NEWTON WAS INVENTING INFORMATION IN THE 17TH CENTURY. UP UNTIL THE LATE 18TH CENTURY, IT WAS ASSUMED THAT THE RARE INDIVIDUAL — THINK THOMAS JEFFERSON OR ADAM SMITH — WAS CAPABLE OF MASTERING THE SUM TOTAL OF ALL HUMAN KNOWLEDGE. THAT IS IMPOSSIBLE TODAY. YOU IMPLY THAT WE WOULD BE LOST WITHOUT TOOLS THAT EITHER SEARCH OR FILTER.
Searching and filtering are not opposites. I don't want to use the cliché that they're two sides of the same coin. But they go together. Everyone knows that Google is a search engine. So we imagine that what Google is doing is going out and finding the stuff that we ask it to find. But it's just as true that Google is a filtering engine because when we enter our search terms or our query or whatever we type into that little bar, its just as important for Google to exclude the bottom 999,000 things as to show us the top thing or the top 10 things, because it's finding all kinds of garbage. And if not garbage, stuff that is not valuable to us. So the challenge for Google is not just going out and finding stuff but filtering all of the stuff we don't want. I think they're very well aware of that. You can't really succeed at one without the other.
ARE SEARCHING AND FILTERING BINARY CHOICES? YESSES OR NOES?
It's more complicated. At a certain point my book veers back away from the digitization and conversion of everything into binary choices and the definition of information in engineering terms. I look toward; I turn to our more human needs. This involves not just the engineering of information. It is the search for meaning and knowledge, which Claude Shannon very explicitly removed from the equation for his engineering purposes. That's where searching and filtering come in, in trying to make distinctions between worthless information and valuable information. Between what's true and what's false. In the end, it is about knowing and understanding.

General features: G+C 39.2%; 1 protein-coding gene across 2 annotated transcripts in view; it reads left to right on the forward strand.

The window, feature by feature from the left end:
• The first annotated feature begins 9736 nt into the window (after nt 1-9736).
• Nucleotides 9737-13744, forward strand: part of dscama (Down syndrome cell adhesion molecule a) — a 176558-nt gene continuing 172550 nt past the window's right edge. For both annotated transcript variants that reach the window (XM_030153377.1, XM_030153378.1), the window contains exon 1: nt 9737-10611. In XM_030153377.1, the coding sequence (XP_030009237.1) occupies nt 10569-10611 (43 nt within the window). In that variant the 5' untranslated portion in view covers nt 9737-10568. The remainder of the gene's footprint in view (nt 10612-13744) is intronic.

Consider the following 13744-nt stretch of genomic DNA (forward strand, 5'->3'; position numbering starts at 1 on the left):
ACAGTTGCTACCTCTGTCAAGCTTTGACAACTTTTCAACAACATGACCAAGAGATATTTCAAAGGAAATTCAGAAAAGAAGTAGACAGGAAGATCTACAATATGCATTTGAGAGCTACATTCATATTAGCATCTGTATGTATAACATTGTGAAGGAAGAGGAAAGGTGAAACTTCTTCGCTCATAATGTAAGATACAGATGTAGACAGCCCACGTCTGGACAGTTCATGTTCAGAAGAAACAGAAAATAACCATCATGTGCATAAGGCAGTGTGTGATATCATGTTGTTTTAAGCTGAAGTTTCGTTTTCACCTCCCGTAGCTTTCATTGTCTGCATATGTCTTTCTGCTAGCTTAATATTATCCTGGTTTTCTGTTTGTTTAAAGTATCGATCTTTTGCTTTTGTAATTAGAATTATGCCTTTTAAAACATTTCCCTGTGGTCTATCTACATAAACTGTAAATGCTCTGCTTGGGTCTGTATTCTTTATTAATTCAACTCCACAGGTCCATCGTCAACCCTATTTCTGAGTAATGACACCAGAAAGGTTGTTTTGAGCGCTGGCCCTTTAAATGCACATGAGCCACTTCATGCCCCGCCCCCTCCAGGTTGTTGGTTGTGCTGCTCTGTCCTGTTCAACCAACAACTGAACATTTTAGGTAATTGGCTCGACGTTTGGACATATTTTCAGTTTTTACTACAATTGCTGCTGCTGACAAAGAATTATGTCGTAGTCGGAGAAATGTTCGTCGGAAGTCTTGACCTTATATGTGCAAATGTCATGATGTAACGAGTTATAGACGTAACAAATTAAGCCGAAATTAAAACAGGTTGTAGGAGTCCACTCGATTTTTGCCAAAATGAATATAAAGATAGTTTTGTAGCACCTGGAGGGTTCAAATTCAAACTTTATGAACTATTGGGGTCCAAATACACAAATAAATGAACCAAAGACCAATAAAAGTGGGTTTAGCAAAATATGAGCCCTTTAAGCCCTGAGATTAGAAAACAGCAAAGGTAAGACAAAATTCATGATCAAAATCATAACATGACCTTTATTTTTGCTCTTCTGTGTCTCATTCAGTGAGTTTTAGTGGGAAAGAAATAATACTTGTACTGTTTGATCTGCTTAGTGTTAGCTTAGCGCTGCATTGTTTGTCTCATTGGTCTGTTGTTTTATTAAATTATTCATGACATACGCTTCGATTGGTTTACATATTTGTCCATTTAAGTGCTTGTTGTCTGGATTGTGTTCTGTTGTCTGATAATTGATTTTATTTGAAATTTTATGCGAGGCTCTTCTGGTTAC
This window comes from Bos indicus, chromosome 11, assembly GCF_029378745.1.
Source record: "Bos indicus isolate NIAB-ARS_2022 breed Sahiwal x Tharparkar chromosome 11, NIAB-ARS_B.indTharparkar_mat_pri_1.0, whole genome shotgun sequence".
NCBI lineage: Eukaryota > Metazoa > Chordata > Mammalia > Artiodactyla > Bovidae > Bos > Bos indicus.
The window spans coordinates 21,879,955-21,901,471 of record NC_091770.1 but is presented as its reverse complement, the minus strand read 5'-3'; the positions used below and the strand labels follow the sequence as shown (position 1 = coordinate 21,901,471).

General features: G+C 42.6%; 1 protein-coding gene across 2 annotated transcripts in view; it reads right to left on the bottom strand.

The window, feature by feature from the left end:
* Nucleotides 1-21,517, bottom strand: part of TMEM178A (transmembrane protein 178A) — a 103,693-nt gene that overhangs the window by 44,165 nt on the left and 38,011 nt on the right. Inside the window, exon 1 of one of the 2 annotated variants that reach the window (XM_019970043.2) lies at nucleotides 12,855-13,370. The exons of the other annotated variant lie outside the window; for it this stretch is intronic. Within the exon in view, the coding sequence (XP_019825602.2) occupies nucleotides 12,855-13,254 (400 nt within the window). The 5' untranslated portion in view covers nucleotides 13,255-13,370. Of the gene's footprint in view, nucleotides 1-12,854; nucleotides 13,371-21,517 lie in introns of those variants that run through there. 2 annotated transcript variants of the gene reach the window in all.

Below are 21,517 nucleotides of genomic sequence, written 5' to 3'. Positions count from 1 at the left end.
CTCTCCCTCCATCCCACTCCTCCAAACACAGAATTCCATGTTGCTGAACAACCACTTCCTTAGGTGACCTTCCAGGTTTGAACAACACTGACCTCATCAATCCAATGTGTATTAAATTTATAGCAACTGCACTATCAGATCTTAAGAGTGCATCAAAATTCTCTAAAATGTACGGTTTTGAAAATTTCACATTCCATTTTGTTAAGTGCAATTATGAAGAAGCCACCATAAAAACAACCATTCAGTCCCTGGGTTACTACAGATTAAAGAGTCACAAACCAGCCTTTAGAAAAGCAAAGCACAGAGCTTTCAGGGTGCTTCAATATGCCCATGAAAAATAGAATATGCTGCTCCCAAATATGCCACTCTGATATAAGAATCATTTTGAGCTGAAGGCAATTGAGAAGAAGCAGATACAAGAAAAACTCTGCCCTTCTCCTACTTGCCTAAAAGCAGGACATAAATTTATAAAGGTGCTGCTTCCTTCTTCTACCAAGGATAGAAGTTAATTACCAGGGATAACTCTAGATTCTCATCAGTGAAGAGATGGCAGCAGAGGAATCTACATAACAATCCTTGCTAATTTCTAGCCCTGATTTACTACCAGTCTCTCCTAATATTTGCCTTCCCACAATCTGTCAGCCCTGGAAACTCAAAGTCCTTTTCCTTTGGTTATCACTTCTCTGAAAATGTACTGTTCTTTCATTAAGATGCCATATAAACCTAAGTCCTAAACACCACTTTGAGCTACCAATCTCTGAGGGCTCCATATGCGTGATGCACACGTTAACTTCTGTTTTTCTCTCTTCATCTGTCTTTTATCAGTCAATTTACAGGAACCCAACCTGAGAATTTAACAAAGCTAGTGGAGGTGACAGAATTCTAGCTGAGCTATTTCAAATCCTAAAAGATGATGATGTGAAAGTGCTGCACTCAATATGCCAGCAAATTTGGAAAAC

DOES A COMMON THREAD RUN THOUGH YOUR BOOKS ON CHAOS, TIME AND SPEED, AND INFORMATION? INTUITIVELY, THOSE BOOKS SEEM RELATED.
Well, there are certainly themes that run through all of the books. I didn't have a plan, or if I did, it was a different plan. But sure, you see chaos popping up in a number of places in the information book. And there's a reason for that. It was when I was working on the chaos book that I first heard about Claude Shannon and information theory. Physicists were using it as a tool. It was very striking and strange to me that something called information theory would be relevant in understanding dynamical systems. That was a clue that information was a more profound idea than I had imagined. Also, you mentioned Faster; in working on that book, I realized somewhere along the way that all of the really interesting technologies that we use to save time are information technologies. Fax machines, telephone answering machines, voice mail, speed dialing . . . Those barely exist now, but they gave us the sense that our world is speeding up. In Faster, I talked about access to information and connectedness. But now I see I had really just barely begun to look at the story from the right perspective. With this latest book, I think I have finally arrived at it.